T he path to the summit of Scotts Bluff National Monument is Nebraska at its best. Morning walks among sweeping panoramas in the serenity of the prairie are treasured rituals for many of us who live nearby. So in 2015, when 25,000 tons of sandstone broke away from the side of Scotts Bluff National Monument, pulverizing the path below and closing it for over a year, hundreds of walkers and I were left a bit out of sorts. We were forced to find new morning routines, reminded that even our monuments are just here for a moment.
From the history I’ve stitched together from elders, friends, and roadside historical markers, I sense that this area has always been shaped by transience. Passers through—in search of game or work in sugar beet fields or simply on their way to somewhere else—came, left their mark, and moved on. Among those travelers, however, some stayed or returned.
I myself first arrived in 2013 for my first job as a community planner, made this place home for five years, and left for new opportunities. When given the option to work remotely in 2020, I returned after just 18 months away and found things had already changed. Friends had moved, some of my favorite businesses closed, my work and position in the community were different. It felt like coming home and finding some other family’s pictures on my wall.
Anyone who has tried to make their home in a place that doesn’t feel “home” anymore understands. In Wendell Berry’s novel Hannah Coulter, Berry addresses precisely this sense of displacement. An iconic American environmentalist, poet, and novelist, he has written prolifically about rural life; Berry’s novels center in the fictional town of Port William, an analogue for his actual place of residence in Port Royal, Kentucky. In Hannah Coulter, the titular character is a twice-widowed elderly woman reflecting on her years in Port William. Toward the end of the book, she considers the changes in the town and her own sense of the community’s “completeness”:
The old Port William that I came into in 1941 I think of now as a sort of picture puzzle. It was not an altogether satisfactory picture. It always required some forgiveness, for things that of course could be forgiven. But the picture was more or less complete and more or less put together and the pieces were more or less replaceable. After the war ended in 1945, slowly at first but ever faster, the lost pieces were not replaced. Sometimes, as when we buried the old Feltners or Mr. Milo Settle, the new grave contained a necessary and forever finished part of the old life.
In my work, I come across many residents who view “home” similarly as a sort of puzzle with missing pieces. Ask elders in just about any small town what they think could be better in their community, and there’s a chance you’ll get a list of everything that used to be there. It's easy to pass off longing for “the good old days” as backward-thinking and unimaginative, but perhaps this lament is worth considering, even honoring. We seek out the lost pieces of home—friends, landmarks we love, traditions, institutions—not only because they constitute an essential part of what we think of as home, but also because they constitute an essential part of how we think of ourselves. Adapting to a new picture without all of its puzzle pieces is not only adapting to a new environment, but also a foreign way of being.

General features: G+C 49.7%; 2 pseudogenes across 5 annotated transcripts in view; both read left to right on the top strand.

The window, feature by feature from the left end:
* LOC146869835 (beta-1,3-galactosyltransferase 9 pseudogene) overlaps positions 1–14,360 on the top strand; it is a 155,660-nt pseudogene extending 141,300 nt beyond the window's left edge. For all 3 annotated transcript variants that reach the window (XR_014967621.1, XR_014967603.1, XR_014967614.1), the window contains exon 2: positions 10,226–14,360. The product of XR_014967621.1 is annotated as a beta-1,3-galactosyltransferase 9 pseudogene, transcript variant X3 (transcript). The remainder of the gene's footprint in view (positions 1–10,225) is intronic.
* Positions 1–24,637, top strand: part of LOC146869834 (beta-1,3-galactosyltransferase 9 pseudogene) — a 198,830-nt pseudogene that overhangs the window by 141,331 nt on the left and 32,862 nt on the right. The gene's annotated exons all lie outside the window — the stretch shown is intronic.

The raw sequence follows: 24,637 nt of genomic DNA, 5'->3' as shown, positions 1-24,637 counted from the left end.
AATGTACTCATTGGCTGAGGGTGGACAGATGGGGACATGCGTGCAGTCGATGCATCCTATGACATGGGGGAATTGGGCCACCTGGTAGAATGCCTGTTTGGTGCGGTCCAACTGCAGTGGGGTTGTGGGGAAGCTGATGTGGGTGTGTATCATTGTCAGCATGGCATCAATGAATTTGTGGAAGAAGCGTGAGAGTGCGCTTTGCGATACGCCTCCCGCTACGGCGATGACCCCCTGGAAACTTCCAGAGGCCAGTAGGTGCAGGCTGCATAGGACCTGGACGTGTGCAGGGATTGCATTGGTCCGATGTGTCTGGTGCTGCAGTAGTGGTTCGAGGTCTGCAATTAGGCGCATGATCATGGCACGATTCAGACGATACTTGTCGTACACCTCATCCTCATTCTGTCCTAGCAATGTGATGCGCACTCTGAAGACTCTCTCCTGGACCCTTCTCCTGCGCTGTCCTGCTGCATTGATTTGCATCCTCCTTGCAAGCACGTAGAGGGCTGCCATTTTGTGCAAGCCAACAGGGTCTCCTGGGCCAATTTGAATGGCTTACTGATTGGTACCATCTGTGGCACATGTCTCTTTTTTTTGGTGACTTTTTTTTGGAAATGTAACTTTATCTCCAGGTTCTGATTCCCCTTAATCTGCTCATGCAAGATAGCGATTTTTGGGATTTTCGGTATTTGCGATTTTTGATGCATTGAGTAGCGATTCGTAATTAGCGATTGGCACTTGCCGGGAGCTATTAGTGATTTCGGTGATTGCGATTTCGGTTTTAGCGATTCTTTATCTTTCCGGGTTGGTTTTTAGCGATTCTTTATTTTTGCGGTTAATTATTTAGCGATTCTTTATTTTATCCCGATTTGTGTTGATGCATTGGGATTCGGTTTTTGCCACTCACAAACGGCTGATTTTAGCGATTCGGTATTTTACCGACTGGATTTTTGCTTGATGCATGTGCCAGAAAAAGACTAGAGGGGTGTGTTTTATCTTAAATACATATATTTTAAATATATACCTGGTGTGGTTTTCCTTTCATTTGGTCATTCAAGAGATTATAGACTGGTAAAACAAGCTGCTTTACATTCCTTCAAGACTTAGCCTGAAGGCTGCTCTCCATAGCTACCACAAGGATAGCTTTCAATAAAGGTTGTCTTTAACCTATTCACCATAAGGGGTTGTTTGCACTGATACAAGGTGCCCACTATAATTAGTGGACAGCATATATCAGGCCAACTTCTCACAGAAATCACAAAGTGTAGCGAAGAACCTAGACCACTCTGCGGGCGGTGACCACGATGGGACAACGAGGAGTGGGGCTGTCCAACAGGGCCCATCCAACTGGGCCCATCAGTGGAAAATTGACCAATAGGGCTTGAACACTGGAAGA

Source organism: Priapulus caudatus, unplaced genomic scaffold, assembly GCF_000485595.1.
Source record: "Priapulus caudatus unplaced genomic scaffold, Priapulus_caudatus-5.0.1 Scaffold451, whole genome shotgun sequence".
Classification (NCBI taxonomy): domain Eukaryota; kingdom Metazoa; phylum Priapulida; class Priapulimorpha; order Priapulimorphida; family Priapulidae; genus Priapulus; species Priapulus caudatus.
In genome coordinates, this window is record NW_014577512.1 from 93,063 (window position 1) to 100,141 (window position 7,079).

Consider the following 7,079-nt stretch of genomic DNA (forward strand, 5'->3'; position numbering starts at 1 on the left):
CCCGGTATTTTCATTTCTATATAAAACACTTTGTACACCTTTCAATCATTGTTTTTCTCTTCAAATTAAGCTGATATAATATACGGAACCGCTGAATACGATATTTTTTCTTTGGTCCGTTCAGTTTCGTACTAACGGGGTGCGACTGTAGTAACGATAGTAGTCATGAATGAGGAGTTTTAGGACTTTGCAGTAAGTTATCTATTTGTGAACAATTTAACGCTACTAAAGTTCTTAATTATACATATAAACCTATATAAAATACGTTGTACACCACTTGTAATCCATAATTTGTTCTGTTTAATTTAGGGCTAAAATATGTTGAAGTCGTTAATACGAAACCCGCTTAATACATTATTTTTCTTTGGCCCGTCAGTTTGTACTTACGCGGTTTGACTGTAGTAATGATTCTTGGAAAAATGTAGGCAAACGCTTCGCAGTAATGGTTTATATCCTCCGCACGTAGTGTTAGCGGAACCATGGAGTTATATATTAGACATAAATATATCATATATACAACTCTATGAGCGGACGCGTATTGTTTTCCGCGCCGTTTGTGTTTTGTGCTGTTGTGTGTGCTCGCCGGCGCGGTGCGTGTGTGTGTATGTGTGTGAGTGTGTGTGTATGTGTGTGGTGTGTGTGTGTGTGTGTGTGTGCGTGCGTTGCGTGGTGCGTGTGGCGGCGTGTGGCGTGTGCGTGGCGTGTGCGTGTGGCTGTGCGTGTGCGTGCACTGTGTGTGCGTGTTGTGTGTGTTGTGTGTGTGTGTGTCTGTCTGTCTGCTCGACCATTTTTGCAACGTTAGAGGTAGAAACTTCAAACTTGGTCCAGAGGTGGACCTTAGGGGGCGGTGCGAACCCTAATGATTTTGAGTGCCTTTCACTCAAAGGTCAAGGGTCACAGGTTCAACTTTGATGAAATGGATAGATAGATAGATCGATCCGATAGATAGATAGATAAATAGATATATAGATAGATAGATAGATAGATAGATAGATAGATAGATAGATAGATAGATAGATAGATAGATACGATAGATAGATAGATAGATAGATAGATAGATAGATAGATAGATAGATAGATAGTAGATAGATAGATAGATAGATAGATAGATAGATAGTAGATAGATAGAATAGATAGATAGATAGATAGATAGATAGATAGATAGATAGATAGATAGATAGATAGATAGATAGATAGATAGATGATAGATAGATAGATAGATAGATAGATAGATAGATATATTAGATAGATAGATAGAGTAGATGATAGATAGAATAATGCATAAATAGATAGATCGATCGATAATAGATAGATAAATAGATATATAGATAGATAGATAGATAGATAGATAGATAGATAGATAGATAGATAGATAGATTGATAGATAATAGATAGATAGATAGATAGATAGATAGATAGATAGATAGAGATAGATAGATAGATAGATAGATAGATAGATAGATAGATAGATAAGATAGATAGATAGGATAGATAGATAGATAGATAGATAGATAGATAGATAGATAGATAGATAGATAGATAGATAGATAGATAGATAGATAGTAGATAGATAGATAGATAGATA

The towns and people of Nebraska most inspiring to me don’t dwell on missing puzzle pieces. “Home” for them is an active, creative process that draws on their gifts in new ways. They approach their projects with curiosity. Old and new friends dim and brighten to form new constellations of support and meaning. A friend from church engages our community this way. Despite losing his wife, despite his children moving away, despite retiring from his official job titles that compelled community presence, he still shows up. He fixes fencing on a friend’s rangeland south of town, he mentors youth, he presents to grief recovery groups, he helped lead our congregation’s giving campaign, he’s started framing pictures for others with old barn wood, he always makes room for new friends. His actions are ordinary but the innerwork that preceded them is heroic. Untethering ourselves from a familiar picture of “home” to venture into a new way of being takes great courage. Setting our foundation on the deepest meaning for our life, rather than on familiar titles, takes great faith.
Whether Port William of 1941 or Scottsbluff of 2018, we all carry with us pictures of how “home” should be. When pieces of these pictures inevitably go missing, we are all susceptible to embarking on heartfelt but futile searches to replace what is irreplaceable. Perhaps more accurately, we cling to old ways of being and delay the real innerwork of self-transformation. But if I were to take a lesson from my friend, and from Berry, it would be that at some point we must let the passers through pass on and let the rockslides fall. Home may be found again in the courage to face this estranged terrain at last with an open heart, in faith that belonging is our birthright, which through our gifts we are called to reclaim.